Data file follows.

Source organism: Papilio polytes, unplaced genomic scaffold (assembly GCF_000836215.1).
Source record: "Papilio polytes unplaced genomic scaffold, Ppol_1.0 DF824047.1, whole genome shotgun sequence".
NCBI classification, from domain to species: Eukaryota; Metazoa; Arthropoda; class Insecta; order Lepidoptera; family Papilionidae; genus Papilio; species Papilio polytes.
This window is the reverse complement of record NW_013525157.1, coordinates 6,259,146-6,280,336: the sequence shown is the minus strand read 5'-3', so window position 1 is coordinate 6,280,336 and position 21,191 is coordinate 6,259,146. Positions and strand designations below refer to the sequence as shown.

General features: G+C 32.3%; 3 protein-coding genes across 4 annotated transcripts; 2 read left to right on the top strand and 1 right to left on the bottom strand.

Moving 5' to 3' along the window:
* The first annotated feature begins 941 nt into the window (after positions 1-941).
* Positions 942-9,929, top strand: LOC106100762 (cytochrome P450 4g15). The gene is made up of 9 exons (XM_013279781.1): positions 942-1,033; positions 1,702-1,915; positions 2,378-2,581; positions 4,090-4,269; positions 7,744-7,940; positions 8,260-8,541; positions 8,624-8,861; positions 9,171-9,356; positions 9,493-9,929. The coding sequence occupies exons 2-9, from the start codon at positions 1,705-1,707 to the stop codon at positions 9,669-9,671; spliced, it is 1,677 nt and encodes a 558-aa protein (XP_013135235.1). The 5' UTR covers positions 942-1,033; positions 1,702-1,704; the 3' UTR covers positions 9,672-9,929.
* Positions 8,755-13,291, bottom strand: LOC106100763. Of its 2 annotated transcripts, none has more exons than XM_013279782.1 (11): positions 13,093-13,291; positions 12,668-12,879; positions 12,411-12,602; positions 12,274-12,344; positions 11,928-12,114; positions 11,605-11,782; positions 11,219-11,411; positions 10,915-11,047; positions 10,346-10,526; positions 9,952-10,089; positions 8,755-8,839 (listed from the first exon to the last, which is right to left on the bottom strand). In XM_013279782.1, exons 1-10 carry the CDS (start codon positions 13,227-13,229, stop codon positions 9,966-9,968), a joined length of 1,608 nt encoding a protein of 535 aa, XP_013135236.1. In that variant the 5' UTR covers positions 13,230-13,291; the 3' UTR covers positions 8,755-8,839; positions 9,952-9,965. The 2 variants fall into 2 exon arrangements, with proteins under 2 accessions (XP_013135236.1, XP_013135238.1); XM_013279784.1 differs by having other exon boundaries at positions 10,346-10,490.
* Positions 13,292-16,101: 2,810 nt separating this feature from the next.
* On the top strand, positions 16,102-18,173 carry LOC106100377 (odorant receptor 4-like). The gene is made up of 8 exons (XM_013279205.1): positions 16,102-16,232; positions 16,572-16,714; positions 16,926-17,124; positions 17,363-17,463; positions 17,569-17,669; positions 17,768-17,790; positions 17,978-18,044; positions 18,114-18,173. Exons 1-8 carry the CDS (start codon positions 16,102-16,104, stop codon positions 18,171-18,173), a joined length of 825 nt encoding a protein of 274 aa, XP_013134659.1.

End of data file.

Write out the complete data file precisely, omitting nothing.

Source organism: Papilio polytes, unplaced genomic scaffold (assembly GCF_000836215.1).
Source record: "Papilio polytes unplaced genomic scaffold, Ppol_1.0 DF824047.1, whole genome shotgun sequence".
NCBI classification, from domain to species: Eukaryota; Metazoa; Arthropoda; class Insecta; order Lepidoptera; family Papilionidae; genus Papilio; species Papilio polytes.
This window is the reverse complement of record NW_013525157.1, coordinates 6,259,146-6,280,336: the sequence shown is the minus strand read 5'-3', so window position 1 is coordinate 6,280,336 and position 21,191 is coordinate 6,259,146. Positions and strand designations below refer to the sequence as shown.

General features: G+C 32.3%; 3 protein-coding genes across 4 annotated transcripts; 2 read left to right on the top strand and 1 right to left on the bottom strand.

Moving 5' to 3' along the window:
* The first annotated feature begins 941 nt into the window (after positions 1-941).
* Positions 942-9,929, top strand: LOC106100762 (cytochrome P450 4g15). The gene is made up of 9 exons (XM_013279781.1): positions 942-1,033; positions 1,702-1,915; positions 2,378-2,581; positions 4,090-4,269; positions 7,744-7,940; positions 8,260-8,541; positions 8,624-8,861; positions 9,171-9,356; positions 9,493-9,929. The coding sequence occupies exons 2-9, from the start codon at positions 1,705-1,707 to the stop codon at positions 9,669-9,671; spliced, it is 1,677 nt and encodes a 558-aa protein (XP_013135235.1). The 5' UTR covers positions 942-1,033; positions 1,702-1,704; the 3' UTR covers positions 9,672-9,929.
* Positions 8,755-13,291, bottom strand: LOC106100763. Of its 2 annotated transcripts, none has more exons than XM_013279782.1 (11): positions 13,093-13,291; positions 12,668-12,879; positions 12,411-12,602; positions 12,274-12,344; positions 11,928-12,114; positions 11,605-11,782; positions 11,219-11,411; positions 10,915-11,047; positions 10,346-10,526; positions 9,952-10,089; positions 8,755-8,839 (listed from the first exon to the last, which is right to left on the bottom strand). In XM_013279782.1, exons 1-10 carry the CDS (start codon positions 13,227-13,229, stop codon positions 9,966-9,968), a joined length of 1,608 nt encoding a protein of 535 aa, XP_013135236.1. In that variant the 5' UTR covers positions 13,230-13,291; the 3' UTR covers positions 8,755-8,839; positions 9,952-9,965. The 2 variants fall into 2 exon arrangements, with proteins under 2 accessions (XP_013135236.1, XP_013135238.1); XM_013279784.1 differs by having other exon boundaries at positions 10,346-10,490.
* Positions 13,292-16,101: 2,810 nt separating this feature from the next.
* On the top strand, positions 16,102-18,173 carry LOC106100377 (odorant receptor 4-like). The gene is made up of 8 exons (XM_013279205.1): positions 16,102-16,232; positions 16,572-16,714; positions 16,926-17,124; positions 17,363-17,463; positions 17,569-17,669; positions 17,768-17,790; positions 17,978-18,044; positions 18,114-18,173. Exons 1-8 carry the CDS (start codon positions 16,102-16,104, stop codon positions 18,171-18,173), a joined length of 825 nt encoding a protein of 274 aa, XP_013134659.1.